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DIVISIVE: At open house, the general election remains a hot topic despite attempts to steer clear of politics
INVARIABLY, despite the best of intentions, politics rears its head amid the food and banter of Hari Raya. There is, of course, nothing wrong with politics, only the people indulging in it.
Try as we must on these auspicious days of goodwill to all men, good cheer and good food, yet politics, the beast that it is, cannot be tamed. And in present day Malaysia, on the brink of an election, it growls even in the best of company.
Previously, religious holidays gave us respite from the "dirt" of politics. The higher calling makes the toils, tribulations and baggage of politics an uneasy mix. Common sense suggests that we give the worldly pursuit a break as we mend relationships among men.
This is understandable as politics, on some level, is designed to be divisive. While it serves to inspire many to embark on public service, politics is also a us-against-them thing. It is not just vote for us because we are better, but because they are bad.
These are things that can sour good relations, and are fighting words in less friendly and auspicious gatherings.
So during a period when one needs to forgive and forget, conventional wisdom has it that politics takes a backseat. But not these days. Often, the initial approach is innocent enough. When will the general election be? It is, of course, a question on everyone's mind since the political machinations of parties have been cranked up in the past few years.
This is a question answered easily by saying only one person has the answer, and thus far, the prime minister is not telling.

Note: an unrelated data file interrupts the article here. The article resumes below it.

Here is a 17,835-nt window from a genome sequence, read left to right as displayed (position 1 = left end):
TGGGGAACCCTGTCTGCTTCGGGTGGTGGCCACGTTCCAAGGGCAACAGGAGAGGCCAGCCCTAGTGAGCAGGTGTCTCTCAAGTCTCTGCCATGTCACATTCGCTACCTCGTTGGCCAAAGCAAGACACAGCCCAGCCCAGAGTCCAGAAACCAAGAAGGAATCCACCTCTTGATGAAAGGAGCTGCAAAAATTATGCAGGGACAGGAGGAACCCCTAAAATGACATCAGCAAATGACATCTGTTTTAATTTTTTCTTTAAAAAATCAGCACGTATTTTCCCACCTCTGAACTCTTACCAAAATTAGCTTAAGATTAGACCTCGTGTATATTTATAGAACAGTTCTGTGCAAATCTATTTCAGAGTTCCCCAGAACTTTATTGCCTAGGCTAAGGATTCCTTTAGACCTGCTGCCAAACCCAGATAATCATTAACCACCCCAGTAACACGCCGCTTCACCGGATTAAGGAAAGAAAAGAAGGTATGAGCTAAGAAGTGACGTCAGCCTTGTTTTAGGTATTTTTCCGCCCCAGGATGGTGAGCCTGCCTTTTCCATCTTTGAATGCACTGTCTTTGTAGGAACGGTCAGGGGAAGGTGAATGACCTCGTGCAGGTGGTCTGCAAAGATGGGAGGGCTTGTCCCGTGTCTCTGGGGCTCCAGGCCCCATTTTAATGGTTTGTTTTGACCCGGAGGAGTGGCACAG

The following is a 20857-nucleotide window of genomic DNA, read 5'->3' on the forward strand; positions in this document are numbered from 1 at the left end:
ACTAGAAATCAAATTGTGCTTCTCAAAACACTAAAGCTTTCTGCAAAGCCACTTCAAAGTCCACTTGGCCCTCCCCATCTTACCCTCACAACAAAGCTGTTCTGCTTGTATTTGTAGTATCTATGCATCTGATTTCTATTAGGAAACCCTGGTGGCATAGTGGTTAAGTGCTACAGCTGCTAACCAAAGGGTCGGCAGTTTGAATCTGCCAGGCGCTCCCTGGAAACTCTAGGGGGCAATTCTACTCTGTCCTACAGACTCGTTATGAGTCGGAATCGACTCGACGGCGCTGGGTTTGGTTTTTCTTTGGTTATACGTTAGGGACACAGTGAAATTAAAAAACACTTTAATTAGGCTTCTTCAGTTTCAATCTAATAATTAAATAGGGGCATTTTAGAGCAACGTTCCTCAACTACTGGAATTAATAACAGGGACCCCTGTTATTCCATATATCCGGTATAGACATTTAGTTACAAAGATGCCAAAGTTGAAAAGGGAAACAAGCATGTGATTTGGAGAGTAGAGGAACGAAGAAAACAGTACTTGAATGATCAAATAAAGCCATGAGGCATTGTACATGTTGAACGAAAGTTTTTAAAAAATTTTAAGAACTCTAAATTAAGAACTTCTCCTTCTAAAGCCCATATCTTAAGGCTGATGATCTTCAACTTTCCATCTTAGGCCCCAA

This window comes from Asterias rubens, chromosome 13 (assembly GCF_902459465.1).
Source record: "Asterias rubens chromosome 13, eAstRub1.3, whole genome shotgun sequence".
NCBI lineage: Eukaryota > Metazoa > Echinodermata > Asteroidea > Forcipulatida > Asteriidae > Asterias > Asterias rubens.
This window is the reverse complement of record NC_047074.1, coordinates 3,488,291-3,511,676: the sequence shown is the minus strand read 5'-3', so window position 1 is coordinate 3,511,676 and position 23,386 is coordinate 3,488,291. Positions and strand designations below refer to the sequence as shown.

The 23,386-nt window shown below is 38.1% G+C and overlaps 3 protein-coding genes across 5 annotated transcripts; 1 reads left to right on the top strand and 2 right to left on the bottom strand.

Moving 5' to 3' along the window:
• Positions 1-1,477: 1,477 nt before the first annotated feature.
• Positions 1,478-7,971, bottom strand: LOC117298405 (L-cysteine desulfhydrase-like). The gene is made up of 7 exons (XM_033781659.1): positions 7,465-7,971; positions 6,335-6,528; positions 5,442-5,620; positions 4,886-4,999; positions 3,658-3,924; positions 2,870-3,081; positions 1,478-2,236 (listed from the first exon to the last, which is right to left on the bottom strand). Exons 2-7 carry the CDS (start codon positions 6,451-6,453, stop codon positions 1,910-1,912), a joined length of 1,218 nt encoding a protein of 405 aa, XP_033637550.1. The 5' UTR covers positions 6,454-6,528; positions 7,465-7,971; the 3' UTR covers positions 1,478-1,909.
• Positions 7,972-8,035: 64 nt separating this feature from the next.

But no one can resist trying and fathoming tea leaves, looking for an election date based on the haj season, budget, PM's lucky number, school holidays, rainy season, feel-good factor, global economy and so on.
Incidentally, one senses that there is not much difference between punditry at the lemang and ketupat buffet table, and by so-called analysts and observers.
If any, perhaps the latter have a poorer success rate, having predicted the general election date, moving the date from quarter to quarter, for the last two years.
They are bound to get it right though, with the five-year term of the current Parliament coming to an end soon.
Polite conversations at Raya do would soon be steered to prickly subjects. Can Barisan Nasional get back its two-thirds majority? Will Pas really allow Datuk Seri Anwar Ibrahim to be PM if their coalition wins? How much are some people in Selangor paid to wait for tankers with their pails in an effort to engineer a water crisis in the media?
Be careful. These questions often come loaded with opinions. The questioner will be too eager to have an opportunity to share his views and even his conviction.
Since there are many days of open house to come, be wary of such conversations, if we want to avoid social functions turning blue with the funk of divisive politics. For invariably, one's politics would be found out rather quickly as feelings and beliefs are unlikely to remain hidden even as we answer questions like "will Selangor return to BN?"
Because there exists in each of us the proclivity to favour one over the other, invariably political lines would be drawn. Then the veneer of politeness may be compromised, despite attempts between clenched teeth to show some civility.
I exaggerate, of course, but political discourse oftentimes have had a more lasting impact on relationships than, say, the discussion on the best place for roti canai.
Obviously divisive, politics should be reserved beyond the polite company of open house. Nevertheless, few people can resist the temptation and few, too, can resist wearing their affiliations on their sleeves.
For the Malay-Muslim community that is divided in ways never before -- between Umno, Pas and Parti Keadilan Rakyat -- the Raya open house can be a hothouse of political ideologies. It is not necessarily a bad thing, but I am not sure that it is a good thing when all things are considered.